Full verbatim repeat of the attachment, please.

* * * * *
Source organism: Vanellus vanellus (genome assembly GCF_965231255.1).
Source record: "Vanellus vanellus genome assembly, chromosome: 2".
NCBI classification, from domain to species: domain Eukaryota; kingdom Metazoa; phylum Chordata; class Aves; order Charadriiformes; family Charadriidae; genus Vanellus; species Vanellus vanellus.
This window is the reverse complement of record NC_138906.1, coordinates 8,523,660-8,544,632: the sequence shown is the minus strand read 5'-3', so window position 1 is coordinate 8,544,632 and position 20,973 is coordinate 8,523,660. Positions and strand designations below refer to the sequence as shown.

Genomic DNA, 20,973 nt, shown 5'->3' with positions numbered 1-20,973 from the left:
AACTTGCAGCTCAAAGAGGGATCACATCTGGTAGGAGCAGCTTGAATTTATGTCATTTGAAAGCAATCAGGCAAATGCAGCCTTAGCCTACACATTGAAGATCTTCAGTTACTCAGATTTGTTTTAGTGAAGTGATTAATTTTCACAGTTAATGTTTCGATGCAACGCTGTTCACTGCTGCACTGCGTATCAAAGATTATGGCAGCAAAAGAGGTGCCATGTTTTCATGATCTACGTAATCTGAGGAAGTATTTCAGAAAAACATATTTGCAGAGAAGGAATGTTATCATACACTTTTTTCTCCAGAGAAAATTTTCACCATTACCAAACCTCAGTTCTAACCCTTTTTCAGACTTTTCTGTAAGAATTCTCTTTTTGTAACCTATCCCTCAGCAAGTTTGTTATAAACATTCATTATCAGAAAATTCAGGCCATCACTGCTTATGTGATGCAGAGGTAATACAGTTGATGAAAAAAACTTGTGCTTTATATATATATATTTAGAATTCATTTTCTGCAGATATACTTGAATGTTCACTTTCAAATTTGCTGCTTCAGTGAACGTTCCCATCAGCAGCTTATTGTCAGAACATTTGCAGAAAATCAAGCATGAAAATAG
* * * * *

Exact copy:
Source organism: Vanellus vanellus (genome assembly GCF_965231255.1).
Source record: "Vanellus vanellus genome assembly, chromosome: 2".
NCBI classification, from domain to species: domain Eukaryota; kingdom Metazoa; phylum Chordata; class Aves; order Charadriiformes; family Charadriidae; genus Vanellus; species Vanellus vanellus.
This window is the reverse complement of record NC_138906.1, coordinates 8,523,660-8,544,632: the sequence shown is the minus strand read 5'-3', so window position 1 is coordinate 8,544,632 and position 20,973 is coordinate 8,523,660. Positions and strand designations below refer to the sequence as shown.

Genomic DNA, 20,973 nt, shown 5'->3' with positions numbered 1-20,973 from the left:
AACTTGCAGCTCAAAGAGGGATCACATCTGGTAGGAGCAGCTTGAATTTATGTCATTTGAAAGCAATCAGGCAAATGCAGCCTTAGCCTACACATTGAAGATCTTCAGTTACTCAGATTTGTTTTAGTGAAGTGATTAATTTTCACAGTTAATGTTTCGATGCAACGCTGTTCACTGCTGCACTGCGTATCAAAGATTATGGCAGCAAAAGAGGTGCCATGTTTTCATGATCTACGTAATCTGAGGAAGTATTTCAGAAAAACATATTTGCAGAGAAGGAATGTTATCATACACTTTTTTCTCCAGAGAAAATTTTCACCATTACCAAACCTCAGTTCTAACCCTTTTTCAGACTTTTCTGTAAGAATTCTCTTTTTGTAACCTATCCCTCAGCAAGTTTGTTATAAACATTCATTATCAGAAAATTCAGGCCATCACTGCTTATGTGATGCAGAGGTAATACAGTTGATGAAAAAAACTTGTGCTTTATATATATATATTTAGAATTCATTTTCTGCAGATATACTTGAATGTTCACTTTCAAATTTGCTGCTTCAGTGAACGTTCCCATCAGCAGCTTATTGTCAGAACATTTGCAGAAAATCAAGCATGAAAATAG